Bifurcation-based mass sensing provides for dramatically enhanced detection sensitivity and less performance deterioration due to measurement noise as compared to frequency shift-based methods. Recent bifurcation-based mass sensing studies have employed directly excited nonlinear oscillators to induce critical jump events, but the approaches may still require active tracking hardware to determine exact mass adsorption, could induce adverse nonlinear phenomena by prolonged excitation near the bifurcation, and are limited in the number and versatility of jump events. In this work, an alternative sensor architecture and method for mass sensing are presented to address these concerns. The architecture is based upon the coupling of a host linear structure to a small bistable inclusion. It is shown that the sensor enables unique functionality including means for passive mass quantification and direct adjustment of bifurcation sweeping rate for reliable detection and enhanced robustness to noise. Deterministic, stochastic, and non-stationary analyses demonstrate the operational principles and sensitivities of the method while experiments with proof-of-concept samples corroborate analytical results and give clear evidence of the advantages of the new approach.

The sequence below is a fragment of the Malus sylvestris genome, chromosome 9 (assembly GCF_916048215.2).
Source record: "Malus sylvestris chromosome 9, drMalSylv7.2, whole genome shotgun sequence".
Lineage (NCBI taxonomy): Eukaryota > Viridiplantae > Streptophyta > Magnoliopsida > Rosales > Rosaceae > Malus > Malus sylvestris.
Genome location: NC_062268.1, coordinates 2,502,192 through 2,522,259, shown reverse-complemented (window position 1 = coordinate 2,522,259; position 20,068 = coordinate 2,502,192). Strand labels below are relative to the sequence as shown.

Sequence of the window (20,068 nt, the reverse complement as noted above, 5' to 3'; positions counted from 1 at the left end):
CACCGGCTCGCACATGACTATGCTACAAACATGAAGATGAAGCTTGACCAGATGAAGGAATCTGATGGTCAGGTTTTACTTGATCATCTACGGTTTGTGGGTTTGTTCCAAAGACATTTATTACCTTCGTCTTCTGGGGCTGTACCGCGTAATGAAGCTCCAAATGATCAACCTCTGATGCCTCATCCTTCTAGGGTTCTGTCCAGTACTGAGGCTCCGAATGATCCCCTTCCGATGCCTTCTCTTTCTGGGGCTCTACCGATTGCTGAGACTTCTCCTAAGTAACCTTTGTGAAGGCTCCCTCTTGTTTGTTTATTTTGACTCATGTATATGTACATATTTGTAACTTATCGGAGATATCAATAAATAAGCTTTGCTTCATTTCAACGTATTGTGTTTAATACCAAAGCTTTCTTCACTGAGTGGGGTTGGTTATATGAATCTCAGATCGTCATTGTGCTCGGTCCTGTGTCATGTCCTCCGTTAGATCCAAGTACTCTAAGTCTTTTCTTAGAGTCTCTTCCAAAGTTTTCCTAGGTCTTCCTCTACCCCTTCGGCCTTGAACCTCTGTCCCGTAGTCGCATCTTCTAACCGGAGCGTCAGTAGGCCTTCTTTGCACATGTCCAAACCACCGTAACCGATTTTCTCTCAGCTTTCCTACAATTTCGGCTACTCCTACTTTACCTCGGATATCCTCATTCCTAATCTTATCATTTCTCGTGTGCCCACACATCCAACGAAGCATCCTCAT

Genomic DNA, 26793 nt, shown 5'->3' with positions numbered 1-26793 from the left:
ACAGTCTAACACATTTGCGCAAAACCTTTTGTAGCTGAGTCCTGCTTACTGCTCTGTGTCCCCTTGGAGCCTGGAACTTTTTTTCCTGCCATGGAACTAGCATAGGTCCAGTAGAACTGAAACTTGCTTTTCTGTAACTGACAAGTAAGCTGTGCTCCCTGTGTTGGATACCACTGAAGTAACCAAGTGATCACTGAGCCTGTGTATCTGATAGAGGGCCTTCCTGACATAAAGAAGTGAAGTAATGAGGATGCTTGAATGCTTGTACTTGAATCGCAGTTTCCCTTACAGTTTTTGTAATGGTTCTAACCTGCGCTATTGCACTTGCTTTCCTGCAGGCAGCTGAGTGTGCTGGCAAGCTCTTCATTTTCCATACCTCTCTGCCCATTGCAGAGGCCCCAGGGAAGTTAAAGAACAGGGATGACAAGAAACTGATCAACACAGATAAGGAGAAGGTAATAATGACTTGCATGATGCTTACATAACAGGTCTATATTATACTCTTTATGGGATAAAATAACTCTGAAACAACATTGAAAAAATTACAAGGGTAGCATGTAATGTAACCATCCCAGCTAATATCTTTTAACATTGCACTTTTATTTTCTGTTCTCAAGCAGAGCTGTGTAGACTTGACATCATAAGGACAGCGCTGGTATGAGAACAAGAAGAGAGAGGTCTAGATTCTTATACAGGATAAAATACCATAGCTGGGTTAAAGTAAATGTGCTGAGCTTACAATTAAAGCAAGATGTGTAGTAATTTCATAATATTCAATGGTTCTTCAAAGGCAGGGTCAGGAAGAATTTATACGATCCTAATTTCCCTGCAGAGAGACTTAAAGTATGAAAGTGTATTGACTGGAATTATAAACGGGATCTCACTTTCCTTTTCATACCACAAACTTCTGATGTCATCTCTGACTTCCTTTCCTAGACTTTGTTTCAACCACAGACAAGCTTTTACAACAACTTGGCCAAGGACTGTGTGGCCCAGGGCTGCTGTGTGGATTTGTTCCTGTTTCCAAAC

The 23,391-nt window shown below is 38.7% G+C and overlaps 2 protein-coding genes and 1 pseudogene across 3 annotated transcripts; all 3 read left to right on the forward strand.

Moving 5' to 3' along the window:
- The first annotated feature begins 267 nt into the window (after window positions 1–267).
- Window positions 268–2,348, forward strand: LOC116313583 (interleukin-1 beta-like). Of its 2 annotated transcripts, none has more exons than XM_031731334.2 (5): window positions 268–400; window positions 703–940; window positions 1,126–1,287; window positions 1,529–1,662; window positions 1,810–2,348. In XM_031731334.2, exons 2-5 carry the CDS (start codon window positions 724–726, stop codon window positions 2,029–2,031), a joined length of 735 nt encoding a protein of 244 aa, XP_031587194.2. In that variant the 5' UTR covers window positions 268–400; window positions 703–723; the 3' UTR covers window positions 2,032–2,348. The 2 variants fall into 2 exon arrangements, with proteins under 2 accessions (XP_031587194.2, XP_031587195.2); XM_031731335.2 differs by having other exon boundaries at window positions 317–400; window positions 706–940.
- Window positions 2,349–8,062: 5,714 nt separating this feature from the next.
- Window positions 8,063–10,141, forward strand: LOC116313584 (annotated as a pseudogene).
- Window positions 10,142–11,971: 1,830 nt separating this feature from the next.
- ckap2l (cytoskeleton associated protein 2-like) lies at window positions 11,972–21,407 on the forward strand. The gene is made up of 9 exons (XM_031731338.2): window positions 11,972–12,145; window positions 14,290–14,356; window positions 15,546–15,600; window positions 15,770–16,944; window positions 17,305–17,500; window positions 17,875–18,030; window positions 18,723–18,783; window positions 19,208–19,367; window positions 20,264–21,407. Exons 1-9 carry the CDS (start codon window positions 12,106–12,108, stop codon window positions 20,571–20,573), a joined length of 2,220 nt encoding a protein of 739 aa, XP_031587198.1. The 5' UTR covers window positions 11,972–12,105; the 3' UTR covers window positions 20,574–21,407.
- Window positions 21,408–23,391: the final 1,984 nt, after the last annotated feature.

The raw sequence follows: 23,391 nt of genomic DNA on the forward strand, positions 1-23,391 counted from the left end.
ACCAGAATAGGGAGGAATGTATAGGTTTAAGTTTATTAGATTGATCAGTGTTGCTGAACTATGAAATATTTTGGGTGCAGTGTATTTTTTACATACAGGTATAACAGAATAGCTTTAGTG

All Science Journal Classification (ASJC) codes
- Condensed Matter Physics
- Mechanics of Materials
- Acoustics and Ultrasonics
- Mechanical Engineering